Protesters in Cairo have reportedly stormed the campaign headquarters of Egyptian presidential candidate Ahmed Shafiq - just hours after ex-president Hosni Mubarak was sentenced to life in prison.
The attack on the office of Mr Shafiq, who served as prime minister under the ousted regime of Mr Mubarak, is the second such incident in a week.
It comes after Mubarak, who appeared in court on a hospital stretcher during the nine-month trial, was given a life sentence for his involvement in the killing of protesters during last year's uprising that toppled him from power.
Around 850 demonstrators were killed, most shot to death, in Cairo and other major cities across the country in 18-days of nationwide protests.
Mubarak, 84, showed no emotion in his caged dock when his sentence was read out.
Violence broke out inside the courtroom after the court cleared his two sons and key security officials of any wrongdoing.
State TV said Mubarak suffered a "health crisis" as he was flown to Tora jail in Cairo by helicopter after the guilty verdict, and was later admitted to the prison hospital.
The ex-dictator, said to be too sick by his doctors for a jail cell, had been held in a luxury medical suite at a military hospital throughout the court proceedings.
Sentencing Mubarak, Judge Ahmed Rifaat described the former leader's era as "30 years of darkness" which only ended when Egyptians rose up to demand change from the "tyranny and corruption".
"The people of Egypt woke on Tuesday, January 25, to a new dawn, hoping that they would be able to breathe fresh air... after 30 years of deep, deep, deep darkness," he told the court.
"They peacefully demanded democracy from rulers who held tight grip on power," he said.
Outside, thousands of riot police surrounded the building to stop the masses gathered outside from getting too close.
Supporters and opponents of the former leader - the only autocrat toppled in the Arab Spring to be put in the dock - reacted to the verdict clashing with each other and police.
One man held up a sign calling for Mubarak to be executed, others waved Egyptian flags and chanted slogans demanding "retribution".
Relatives of those killed during the uprising broke down in tears.
"He should be executed as he executed our sons," said Mustafa Mursi, whose 18-year-old son was shot dead outside a police station.
Soha Saeed, whose husband was killed in one of the many street demonstrations that helped to depose Mubarak from power on February 11, 2011, was among those celebrating the verdict and shouted: "I'm so happy. I'm so happy."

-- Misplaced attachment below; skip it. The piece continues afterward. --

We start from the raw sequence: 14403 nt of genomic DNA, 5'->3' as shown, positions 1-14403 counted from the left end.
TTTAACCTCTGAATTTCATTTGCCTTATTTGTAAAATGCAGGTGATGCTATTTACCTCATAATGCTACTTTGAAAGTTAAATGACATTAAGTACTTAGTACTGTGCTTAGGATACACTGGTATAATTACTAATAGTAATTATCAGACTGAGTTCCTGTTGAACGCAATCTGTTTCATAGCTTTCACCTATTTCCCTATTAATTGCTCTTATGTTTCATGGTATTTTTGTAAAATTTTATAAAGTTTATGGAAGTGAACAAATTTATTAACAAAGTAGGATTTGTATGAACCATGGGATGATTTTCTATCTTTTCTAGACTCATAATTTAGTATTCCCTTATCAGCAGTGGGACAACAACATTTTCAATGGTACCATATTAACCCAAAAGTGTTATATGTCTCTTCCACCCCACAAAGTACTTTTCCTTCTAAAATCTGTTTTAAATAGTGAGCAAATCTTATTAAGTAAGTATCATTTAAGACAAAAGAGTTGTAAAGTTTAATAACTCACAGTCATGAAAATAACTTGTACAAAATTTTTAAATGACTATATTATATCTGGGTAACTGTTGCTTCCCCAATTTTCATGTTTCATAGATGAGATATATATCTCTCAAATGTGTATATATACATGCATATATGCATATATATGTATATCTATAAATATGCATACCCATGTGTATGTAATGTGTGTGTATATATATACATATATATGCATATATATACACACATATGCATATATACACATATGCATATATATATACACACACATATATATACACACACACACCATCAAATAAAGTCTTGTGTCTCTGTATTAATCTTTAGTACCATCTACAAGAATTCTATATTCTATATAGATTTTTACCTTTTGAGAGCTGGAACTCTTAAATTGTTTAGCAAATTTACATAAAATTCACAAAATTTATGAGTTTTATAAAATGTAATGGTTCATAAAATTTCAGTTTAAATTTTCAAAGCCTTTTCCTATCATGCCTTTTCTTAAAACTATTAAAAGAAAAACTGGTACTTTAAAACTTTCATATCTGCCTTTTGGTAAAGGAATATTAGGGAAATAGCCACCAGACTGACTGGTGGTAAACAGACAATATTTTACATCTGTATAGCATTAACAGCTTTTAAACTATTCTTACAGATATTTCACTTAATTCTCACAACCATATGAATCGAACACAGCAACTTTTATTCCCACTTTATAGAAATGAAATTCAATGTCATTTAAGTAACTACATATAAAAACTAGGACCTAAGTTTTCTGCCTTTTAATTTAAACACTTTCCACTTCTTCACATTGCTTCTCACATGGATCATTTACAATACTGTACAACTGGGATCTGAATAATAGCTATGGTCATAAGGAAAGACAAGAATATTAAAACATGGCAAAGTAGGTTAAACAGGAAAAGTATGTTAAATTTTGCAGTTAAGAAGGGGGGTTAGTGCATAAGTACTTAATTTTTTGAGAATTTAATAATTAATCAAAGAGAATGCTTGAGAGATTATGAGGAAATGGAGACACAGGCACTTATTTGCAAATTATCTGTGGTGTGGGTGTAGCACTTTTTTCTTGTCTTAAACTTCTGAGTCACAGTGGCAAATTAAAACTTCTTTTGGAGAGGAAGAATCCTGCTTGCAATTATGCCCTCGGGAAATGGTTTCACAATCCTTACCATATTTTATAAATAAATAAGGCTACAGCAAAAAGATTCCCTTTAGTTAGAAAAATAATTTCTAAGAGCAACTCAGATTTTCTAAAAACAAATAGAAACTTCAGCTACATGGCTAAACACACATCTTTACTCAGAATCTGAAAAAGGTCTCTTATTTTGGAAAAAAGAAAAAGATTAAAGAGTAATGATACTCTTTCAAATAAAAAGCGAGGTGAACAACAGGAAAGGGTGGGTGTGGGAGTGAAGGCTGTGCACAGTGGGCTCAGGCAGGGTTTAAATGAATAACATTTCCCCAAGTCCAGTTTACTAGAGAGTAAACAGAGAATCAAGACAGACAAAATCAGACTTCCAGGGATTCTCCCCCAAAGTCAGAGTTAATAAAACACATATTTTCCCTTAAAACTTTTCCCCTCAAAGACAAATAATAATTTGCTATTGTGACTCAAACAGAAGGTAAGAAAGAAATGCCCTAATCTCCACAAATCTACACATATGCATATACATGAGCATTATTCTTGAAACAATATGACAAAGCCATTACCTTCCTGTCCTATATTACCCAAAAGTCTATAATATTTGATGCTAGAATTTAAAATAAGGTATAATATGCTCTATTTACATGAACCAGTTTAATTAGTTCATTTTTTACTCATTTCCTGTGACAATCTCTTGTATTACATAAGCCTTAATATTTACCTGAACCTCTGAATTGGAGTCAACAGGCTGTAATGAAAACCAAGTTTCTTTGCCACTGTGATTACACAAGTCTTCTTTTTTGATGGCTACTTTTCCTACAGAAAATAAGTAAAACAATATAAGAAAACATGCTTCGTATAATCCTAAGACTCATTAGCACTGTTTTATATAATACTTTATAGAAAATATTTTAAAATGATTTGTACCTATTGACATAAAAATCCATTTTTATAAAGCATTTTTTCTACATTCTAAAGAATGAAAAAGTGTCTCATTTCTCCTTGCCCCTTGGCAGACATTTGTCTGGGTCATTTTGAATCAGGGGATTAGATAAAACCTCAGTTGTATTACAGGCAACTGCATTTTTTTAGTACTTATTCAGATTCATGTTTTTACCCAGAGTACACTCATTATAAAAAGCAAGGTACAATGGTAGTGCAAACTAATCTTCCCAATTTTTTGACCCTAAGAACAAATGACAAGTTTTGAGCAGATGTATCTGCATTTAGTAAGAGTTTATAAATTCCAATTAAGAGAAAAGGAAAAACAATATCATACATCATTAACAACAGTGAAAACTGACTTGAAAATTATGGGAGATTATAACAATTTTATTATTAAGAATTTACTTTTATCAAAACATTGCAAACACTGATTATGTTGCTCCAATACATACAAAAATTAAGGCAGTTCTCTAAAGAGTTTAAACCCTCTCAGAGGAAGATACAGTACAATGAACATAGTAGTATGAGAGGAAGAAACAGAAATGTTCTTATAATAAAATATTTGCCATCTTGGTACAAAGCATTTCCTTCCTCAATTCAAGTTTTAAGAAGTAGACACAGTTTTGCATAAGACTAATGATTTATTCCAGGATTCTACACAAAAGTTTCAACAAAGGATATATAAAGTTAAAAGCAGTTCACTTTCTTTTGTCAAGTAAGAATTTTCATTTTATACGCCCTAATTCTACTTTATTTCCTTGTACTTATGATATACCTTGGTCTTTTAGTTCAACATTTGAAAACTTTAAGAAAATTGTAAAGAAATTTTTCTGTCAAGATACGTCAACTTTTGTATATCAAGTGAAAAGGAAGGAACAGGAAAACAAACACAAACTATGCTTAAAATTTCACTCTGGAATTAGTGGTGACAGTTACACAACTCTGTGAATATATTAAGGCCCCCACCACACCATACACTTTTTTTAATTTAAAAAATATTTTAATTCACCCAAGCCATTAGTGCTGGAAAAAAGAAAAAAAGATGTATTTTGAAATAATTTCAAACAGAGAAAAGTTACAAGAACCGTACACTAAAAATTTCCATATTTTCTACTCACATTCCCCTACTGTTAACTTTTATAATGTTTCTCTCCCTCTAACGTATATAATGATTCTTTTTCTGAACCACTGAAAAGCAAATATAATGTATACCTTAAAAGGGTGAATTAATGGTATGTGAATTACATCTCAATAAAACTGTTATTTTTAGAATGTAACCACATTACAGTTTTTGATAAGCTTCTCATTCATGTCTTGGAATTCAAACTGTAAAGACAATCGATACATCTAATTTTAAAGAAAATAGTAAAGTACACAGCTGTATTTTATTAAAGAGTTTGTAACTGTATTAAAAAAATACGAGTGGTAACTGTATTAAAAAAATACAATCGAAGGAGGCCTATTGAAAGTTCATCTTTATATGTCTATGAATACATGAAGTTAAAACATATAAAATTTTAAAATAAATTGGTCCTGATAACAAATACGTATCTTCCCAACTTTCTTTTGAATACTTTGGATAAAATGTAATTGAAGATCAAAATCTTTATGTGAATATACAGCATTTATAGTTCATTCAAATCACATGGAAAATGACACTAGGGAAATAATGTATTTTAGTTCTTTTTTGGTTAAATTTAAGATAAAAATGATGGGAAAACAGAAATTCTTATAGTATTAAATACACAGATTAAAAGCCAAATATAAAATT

Sky's Middle East correspondent Emma Hurd said: "There is massive relief that Hosni Mubarak, who was seen as responsible for the deaths of hundreds of protesters - seen as ordering those deaths by allowing his security forces to use live ammunition during the uprising - has been convicted because there were fears that he would escape justice.
"He ruled with repressive tactics, under corrupt rule for more than 30 years before he was ousted.
"The revolutionaries back in Tahrir Square will see this finally as some element of justice for what they went through."
During the trial, the prosecution claimed the then president ordered the violent crackdown that led to the killing of 225 protesters in Cairo, Suez and Alexandria between January 25 and 31 last year.
Mubarak, blamed for widespread repression during his 30-year rule, denied any involvement in the deadly crackdown of security forces that also left 1,800 people wounded.
His fellow defendants, including his former interior minister Habib al Adly, in charge of the police who fired live ammunition at demonstrators, also proclaimed their innocence.
Adly was also given a life term for his involvement in the killings, while six former police commanders were acquitted.
Corruption charges were dropped against Mubarak and his sons - Alaa and Gamal - but the pair still face a separate trial on charges of insider trading.
Hussain Salem, an ex-army and intelligence officer, was also acquitted of corruption charges.
The verdicts came amid the nation's first "free and fair" presidential elections and two weeks before the run-off between mr Shafiq and the Muslim Brotherhood's Mohammed Mursi.
Egypt has been under military rule since Mubarak's resignation in February last year.